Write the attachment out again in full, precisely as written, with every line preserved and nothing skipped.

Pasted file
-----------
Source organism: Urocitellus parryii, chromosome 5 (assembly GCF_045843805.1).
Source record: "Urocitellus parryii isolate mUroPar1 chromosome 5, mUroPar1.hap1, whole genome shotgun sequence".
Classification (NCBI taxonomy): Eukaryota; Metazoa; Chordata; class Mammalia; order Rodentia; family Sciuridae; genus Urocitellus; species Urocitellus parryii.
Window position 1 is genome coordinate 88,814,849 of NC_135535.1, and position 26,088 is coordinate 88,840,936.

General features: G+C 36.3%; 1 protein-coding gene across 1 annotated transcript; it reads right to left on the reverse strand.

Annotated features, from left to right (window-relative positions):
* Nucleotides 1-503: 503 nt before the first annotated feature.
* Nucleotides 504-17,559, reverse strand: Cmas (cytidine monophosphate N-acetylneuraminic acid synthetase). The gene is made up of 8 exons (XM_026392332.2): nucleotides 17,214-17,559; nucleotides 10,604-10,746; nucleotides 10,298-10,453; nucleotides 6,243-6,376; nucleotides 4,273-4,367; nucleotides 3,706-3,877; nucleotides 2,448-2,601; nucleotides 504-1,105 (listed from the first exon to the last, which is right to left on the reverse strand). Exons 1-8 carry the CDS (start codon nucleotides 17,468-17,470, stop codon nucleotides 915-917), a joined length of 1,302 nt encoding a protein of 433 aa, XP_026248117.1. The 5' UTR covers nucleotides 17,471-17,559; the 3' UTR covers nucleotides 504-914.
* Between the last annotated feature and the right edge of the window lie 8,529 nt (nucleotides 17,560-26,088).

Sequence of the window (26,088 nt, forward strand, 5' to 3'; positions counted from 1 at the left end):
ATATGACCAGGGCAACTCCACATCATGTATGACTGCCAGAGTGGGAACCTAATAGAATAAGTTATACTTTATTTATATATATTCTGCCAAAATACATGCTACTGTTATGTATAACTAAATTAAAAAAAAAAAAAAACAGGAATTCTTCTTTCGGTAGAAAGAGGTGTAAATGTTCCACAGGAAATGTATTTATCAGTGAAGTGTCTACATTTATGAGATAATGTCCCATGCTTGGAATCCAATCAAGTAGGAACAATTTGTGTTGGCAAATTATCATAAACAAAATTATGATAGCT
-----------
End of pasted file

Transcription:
Source organism: Urocitellus parryii, chromosome 5 (assembly GCF_045843805.1).
Source record: "Urocitellus parryii isolate mUroPar1 chromosome 5, mUroPar1.hap1, whole genome shotgun sequence".
Classification (NCBI taxonomy): Eukaryota; Metazoa; Chordata; class Mammalia; order Rodentia; family Sciuridae; genus Urocitellus; species Urocitellus parryii.
Window position 1 is genome coordinate 88,814,849 of NC_135535.1, and position 26,088 is coordinate 88,840,936.

General features: G+C 36.3%; 1 protein-coding gene across 1 annotated transcript; it reads right to left on the reverse strand.

Annotated features, from left to right (window-relative positions):
* Nucleotides 1-503: 503 nt before the first annotated feature.
* Nucleotides 504-17,559, reverse strand: Cmas (cytidine monophosphate N-acetylneuraminic acid synthetase). The gene is made up of 8 exons (XM_026392332.2): nucleotides 17,214-17,559; nucleotides 10,604-10,746; nucleotides 10,298-10,453; nucleotides 6,243-6,376; nucleotides 4,273-4,367; nucleotides 3,706-3,877; nucleotides 2,448-2,601; nucleotides 504-1,105 (listed from the first exon to the last, which is right to left on the reverse strand). Exons 1-8 carry the CDS (start codon nucleotides 17,468-17,470, stop codon nucleotides 915-917), a joined length of 1,302 nt encoding a protein of 433 aa, XP_026248117.1. The 5' UTR covers nucleotides 17,471-17,559; the 3' UTR covers nucleotides 504-914.
* Between the last annotated feature and the right edge of the window lie 8,529 nt (nucleotides 17,560-26,088).

Sequence of the window (26,088 nt, forward strand, 5' to 3'; positions counted from 1 at the left end):
ATATGACCAGGGCAACTCCACATCATGTATGACTGCCAGAGTGGGAACCTAATAGAATAAGTTATACTTTATTTATATATATTCTGCCAAAATACATGCTACTGTTATGTATAACTAAATTAAAAAAAAAAAAAAACAGGAATTCTTCTTTCGGTAGAAAGAGGTGTAAATGTTCCACAGGAAATGTATTTATCAGTGAAGTGTCTACATTTATGAGATAATGTCCCATGCTTGGAATCCAATCAAGTAGGAACAATTTGTGTTGGCAAATTATCATAAACAAAATTATGATAGCT